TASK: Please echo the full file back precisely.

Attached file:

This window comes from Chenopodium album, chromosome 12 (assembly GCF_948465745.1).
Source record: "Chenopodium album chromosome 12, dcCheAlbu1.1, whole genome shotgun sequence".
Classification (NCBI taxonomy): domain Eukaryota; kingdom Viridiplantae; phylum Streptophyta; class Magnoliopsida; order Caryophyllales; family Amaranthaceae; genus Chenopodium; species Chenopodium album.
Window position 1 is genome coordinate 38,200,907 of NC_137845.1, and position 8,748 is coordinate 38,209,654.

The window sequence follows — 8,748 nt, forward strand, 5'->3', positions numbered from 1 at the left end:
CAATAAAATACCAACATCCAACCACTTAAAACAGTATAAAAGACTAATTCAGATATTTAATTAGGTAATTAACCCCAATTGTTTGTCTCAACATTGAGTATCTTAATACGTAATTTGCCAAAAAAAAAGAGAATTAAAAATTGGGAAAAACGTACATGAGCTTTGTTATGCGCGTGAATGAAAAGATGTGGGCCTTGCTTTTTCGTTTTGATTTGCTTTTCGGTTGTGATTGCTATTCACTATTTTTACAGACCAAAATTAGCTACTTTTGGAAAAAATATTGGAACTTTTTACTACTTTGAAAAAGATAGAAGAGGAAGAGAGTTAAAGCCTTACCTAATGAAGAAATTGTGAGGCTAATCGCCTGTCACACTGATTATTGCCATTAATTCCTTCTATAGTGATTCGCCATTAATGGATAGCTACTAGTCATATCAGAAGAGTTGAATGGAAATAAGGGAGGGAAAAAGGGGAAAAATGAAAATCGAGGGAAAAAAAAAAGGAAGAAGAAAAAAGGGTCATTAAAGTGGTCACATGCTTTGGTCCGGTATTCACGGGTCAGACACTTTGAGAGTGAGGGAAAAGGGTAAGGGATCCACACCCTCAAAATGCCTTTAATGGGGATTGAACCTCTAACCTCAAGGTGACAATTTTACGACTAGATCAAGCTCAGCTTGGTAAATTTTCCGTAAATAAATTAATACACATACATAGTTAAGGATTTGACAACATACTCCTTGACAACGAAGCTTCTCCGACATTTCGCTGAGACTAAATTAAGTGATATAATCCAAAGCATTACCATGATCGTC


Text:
This window comes from Chenopodium album, chromosome 12 (assembly GCF_948465745.1).
Source record: "Chenopodium album chromosome 12, dcCheAlbu1.1, whole genome shotgun sequence".
Classification (NCBI taxonomy): domain Eukaryota; kingdom Viridiplantae; phylum Streptophyta; class Magnoliopsida; order Caryophyllales; family Amaranthaceae; genus Chenopodium; species Chenopodium album.
Window position 1 is genome coordinate 38,200,907 of NC_137845.1, and position 8,748 is coordinate 38,209,654.

The window sequence follows — 8,748 nt, forward strand, 5'->3', positions numbered from 1 at the left end:
CAATAAAATACCAACATCCAACCACTTAAAACAGTATAAAAGACTAATTCAGATATTTAATTAGGTAATTAACCCCAATTGTTTGTCTCAACATTGAGTATCTTAATACGTAATTTGCCAAAAAAAAAGAGAATTAAAAATTGGGAAAAACGTACATGAGCTTTGTTATGCGCGTGAATGAAAAGATGTGGGCCTTGCTTTTTCGTTTTGATTTGCTTTTCGGTTGTGATTGCTATTCACTATTTTTACAGACCAAAATTAGCTACTTTTGGAAAAAATATTGGAACTTTTTACTACTTTGAAAAAGATAGAAGAGGAAGAGAGTTAAAGCCTTACCTAATGAAGAAATTGTGAGGCTAATCGCCTGTCACACTGATTATTGCCATTAATTCCTTCTATAGTGATTCGCCATTAATGGATAGCTACTAGTCATATCAGAAGAGTTGAATGGAAATAAGGGAGGGAAAAAGGGGAAAAATGAAAATCGAGGGAAAAAAAAAAGGAAGAAGAAAAAAGGGTCATTAAAGTGGTCACATGCTTTGGTCCGGTATTCACGGGTCAGACACTTTGAGAGTGAGGGAAAAGGGTAAGGGATCCACACCCTCAAAATGCCTTTAATGGGGATTGAACCTCTAACCTCAAGGTGACAATTTTACGACTAGATCAAGCTCAGCTTGGTAAATTTTCCGTAAATAAATTAATACACATACATAGTTAAGGATTTGACAACATACTCCTTGACAACGAAGCTTCTCCGACATTTCGCTGAGACTAAATTAAGTGATATAATCCAAAGCATTACCATGATCGTC